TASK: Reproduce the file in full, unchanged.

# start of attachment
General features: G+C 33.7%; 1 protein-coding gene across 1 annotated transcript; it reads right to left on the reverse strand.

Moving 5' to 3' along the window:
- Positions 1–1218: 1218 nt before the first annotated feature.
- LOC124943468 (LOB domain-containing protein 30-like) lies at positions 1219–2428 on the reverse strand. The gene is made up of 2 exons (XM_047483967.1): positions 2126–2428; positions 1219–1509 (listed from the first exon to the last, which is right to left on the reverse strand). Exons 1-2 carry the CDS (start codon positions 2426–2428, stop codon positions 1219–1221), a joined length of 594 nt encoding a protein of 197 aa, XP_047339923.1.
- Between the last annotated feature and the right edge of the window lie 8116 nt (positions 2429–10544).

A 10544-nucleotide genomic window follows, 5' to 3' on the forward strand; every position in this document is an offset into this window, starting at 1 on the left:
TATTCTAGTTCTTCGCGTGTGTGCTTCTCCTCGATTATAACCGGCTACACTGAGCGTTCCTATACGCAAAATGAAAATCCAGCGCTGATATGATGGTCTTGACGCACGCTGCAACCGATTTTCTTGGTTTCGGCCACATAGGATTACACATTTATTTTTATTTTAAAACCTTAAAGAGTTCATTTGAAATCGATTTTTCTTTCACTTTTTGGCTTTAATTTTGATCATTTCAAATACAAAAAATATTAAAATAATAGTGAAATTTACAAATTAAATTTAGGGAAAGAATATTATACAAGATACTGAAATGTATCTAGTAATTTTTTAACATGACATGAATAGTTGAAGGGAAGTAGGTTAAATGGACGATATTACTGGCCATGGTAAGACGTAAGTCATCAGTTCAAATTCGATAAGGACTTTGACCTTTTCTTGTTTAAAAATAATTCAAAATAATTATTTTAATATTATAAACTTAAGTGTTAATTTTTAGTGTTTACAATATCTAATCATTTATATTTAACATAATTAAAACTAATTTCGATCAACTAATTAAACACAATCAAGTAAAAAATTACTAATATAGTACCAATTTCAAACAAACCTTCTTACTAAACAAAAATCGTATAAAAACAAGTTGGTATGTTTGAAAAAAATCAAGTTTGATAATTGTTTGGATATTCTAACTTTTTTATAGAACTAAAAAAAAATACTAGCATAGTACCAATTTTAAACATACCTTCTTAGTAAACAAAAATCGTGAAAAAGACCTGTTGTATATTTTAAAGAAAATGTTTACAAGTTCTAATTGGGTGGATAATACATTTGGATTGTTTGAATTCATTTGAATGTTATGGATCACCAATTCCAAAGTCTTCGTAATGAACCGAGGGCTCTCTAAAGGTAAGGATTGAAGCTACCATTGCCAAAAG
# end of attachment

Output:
General features: G+C 33.7%; 1 protein-coding gene across 1 annotated transcript; it reads right to left on the reverse strand.

Moving 5' to 3' along the window:
- Positions 1–1218: 1218 nt before the first annotated feature.
- LOC124943468 (LOB domain-containing protein 30-like) lies at positions 1219–2428 on the reverse strand. The gene is made up of 2 exons (XM_047483967.1): positions 2126–2428; positions 1219–1509 (listed from the first exon to the last, which is right to left on the reverse strand). Exons 1-2 carry the CDS (start codon positions 2426–2428, stop codon positions 1219–1221), a joined length of 594 nt encoding a protein of 197 aa, XP_047339923.1.
- Between the last annotated feature and the right edge of the window lie 8116 nt (positions 2429–10544).

A 10544-nucleotide genomic window follows, 5' to 3' on the forward strand; every position in this document is an offset into this window, starting at 1 on the left:
TATTCTAGTTCTTCGCGTGTGTGCTTCTCCTCGATTATAACCGGCTACACTGAGCGTTCCTATACGCAAAATGAAAATCCAGCGCTGATATGATGGTCTTGACGCACGCTGCAACCGATTTTCTTGGTTTCGGCCACATAGGATTACACATTTATTTTTATTTTAAAACCTTAAAGAGTTCATTTGAAATCGATTTTTCTTTCACTTTTTGGCTTTAATTTTGATCATTTCAAATACAAAAAATATTAAAATAATAGTGAAATTTACAAATTAAATTTAGGGAAAGAATATTATACAAGATACTGAAATGTATCTAGTAATTTTTTAACATGACATGAATAGTTGAAGGGAAGTAGGTTAAATGGACGATATTACTGGCCATGGTAAGACGTAAGTCATCAGTTCAAATTCGATAAGGACTTTGACCTTTTCTTGTTTAAAAATAATTCAAAATAATTATTTTAATATTATAAACTTAAGTGTTAATTTTTAGTGTTTACAATATCTAATCATTTATATTTAACATAATTAAAACTAATTTCGATCAACTAATTAAACACAATCAAGTAAAAAATTACTAATATAGTACCAATTTCAAACAAACCTTCTTACTAAACAAAAATCGTATAAAAACAAGTTGGTATGTTTGAAAAAAATCAAGTTTGATAATTGTTTGGATATTCTAACTTTTTTATAGAACTAAAAAAAAATACTAGCATAGTACCAATTTTAAACATACCTTCTTAGTAAACAAAAATCGTGAAAAAGACCTGTTGTATATTTTAAAGAAAATGTTTACAAGTTCTAATTGGGTGGATAATACATTTGGATTGTTTGAATTCATTTGAATGTTATGGATCACCAATTCCAAAGTCTTCGTAATGAACCGAGGGCTCTCTAAAGGTAAGGATTGAAGCTACCATTGCCAAAAG